In June 2009 the European Council approved the reform of the EU’s supervisory structure, building on the de Larosiere Report and in September 2009 the Commission brought forward a package of proposals to set up the two new bodies, the European Systemic Risk Board (“ESRB”) and the European System of Financial Supervisors (“ESFS”). On 27 September 2010 the European Parliament approved the proposed reforms of the EU’s supervisory framework.
The EU Council has now recently given its final approval to the regulations establishing the ESRB, which will provide macro-prudential oversight of the financial system, and the three new European Supervisory Authorities (“ESAs”). In addition, the Council has adopted a regulation giving the European Central Bank (“ECB”) specific tasks with regard to the day-to-day running of the ESRB and a Directive amending existing EU legislation in respect of the powers conferred on the ESAs (the so-called Omnibus Directive).
The new bodies will be part of the European system of financial supervisors, which will also include the supervisory authorities of the Member States. The ESRB and the EIOPA (the insurance and pensions authority) will be based in Frankfurt, the EBA (the banking authority) in London and the ESMA (the securities and markets authority, replacing CESR) in Paris. The ESRB’s role will be to monitor and assess potential threats to the stability of the financial system. Where necessary, it will issue risk warnings and recommendations for action and will monitor their implementation. The ESAs will replace the three existing committees of supervisors at EU level (CEBS, CEIOPS and CESR), and their principal responsibility will be ensuring that a single set of harmonised rules and consistent supervisory practices are applied by the supervisory authorities of the Member States.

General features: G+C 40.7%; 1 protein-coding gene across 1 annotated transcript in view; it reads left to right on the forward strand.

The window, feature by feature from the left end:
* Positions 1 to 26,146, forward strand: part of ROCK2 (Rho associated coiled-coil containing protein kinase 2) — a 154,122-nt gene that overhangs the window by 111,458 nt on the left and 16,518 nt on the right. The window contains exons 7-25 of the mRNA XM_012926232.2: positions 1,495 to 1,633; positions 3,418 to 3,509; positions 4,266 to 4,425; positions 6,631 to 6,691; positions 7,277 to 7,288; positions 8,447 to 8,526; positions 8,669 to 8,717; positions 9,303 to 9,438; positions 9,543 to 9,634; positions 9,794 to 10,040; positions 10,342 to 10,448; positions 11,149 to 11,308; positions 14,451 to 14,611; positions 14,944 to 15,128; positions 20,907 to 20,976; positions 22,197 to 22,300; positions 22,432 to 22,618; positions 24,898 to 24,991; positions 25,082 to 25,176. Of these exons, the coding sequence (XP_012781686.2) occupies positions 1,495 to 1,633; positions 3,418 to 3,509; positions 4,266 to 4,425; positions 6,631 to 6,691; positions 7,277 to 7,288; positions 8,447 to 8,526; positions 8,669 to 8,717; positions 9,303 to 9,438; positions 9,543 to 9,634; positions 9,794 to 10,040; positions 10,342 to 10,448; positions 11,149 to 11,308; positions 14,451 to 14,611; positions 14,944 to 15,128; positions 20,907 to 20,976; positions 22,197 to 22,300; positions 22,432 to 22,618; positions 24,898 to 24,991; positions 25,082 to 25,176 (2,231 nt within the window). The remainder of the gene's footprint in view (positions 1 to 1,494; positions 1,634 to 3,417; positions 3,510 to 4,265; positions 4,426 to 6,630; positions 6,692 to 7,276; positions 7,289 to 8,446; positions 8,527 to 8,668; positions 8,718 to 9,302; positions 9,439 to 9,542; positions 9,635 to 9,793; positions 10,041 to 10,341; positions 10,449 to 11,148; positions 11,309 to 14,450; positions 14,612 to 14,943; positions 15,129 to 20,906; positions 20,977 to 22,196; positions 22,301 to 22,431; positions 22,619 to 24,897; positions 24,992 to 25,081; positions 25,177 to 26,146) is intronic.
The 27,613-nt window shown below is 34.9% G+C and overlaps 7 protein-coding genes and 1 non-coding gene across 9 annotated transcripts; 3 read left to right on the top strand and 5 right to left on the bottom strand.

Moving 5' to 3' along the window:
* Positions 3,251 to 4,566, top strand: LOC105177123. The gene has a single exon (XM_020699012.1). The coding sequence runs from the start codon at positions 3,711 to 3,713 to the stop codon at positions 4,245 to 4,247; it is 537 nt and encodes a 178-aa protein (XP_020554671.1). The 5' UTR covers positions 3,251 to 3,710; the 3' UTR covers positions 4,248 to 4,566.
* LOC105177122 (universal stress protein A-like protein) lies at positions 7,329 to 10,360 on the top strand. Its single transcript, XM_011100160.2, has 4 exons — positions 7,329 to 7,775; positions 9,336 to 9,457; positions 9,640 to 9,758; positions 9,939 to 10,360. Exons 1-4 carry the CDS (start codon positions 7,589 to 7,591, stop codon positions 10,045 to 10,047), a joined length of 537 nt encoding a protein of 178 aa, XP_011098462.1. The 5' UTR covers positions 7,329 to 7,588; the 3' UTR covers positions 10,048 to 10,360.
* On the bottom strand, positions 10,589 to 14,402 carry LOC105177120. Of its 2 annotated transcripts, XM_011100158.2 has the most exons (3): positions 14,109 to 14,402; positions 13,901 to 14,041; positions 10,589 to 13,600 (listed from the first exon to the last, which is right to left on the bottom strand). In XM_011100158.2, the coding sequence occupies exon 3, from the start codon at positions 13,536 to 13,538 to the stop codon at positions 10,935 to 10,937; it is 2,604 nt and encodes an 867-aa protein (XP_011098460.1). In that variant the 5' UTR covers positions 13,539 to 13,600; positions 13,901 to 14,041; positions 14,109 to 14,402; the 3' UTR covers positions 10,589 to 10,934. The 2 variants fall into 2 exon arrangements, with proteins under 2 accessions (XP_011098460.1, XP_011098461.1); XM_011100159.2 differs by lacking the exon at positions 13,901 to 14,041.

The EU, however, will need to reach a deal on its budget for next year to ensure the new bodies are funded and operational from 1 January 2011. An attempt to reach agreement on the 2011 EU budget failed on 15 November 2010 due to reluctance by Member States to grant MEPs extra powers in future budget negotiations. The European Commission will therefore now have to draft a new proposal, whilst in the first months of 2011 funding the new system on the basis of the 2010 budget.
Ministers at a recent ECOFIN meeting held this month also gave initial approval to tightening up from 2011 onwards the supervision of financial conglomerates which have banking and insurance activities in more than one Member State. The legislation will enable financial supervisors to apply banking, insurance and supplementary supervision concurrently so as to address loopholes identified during the recent financial crisis.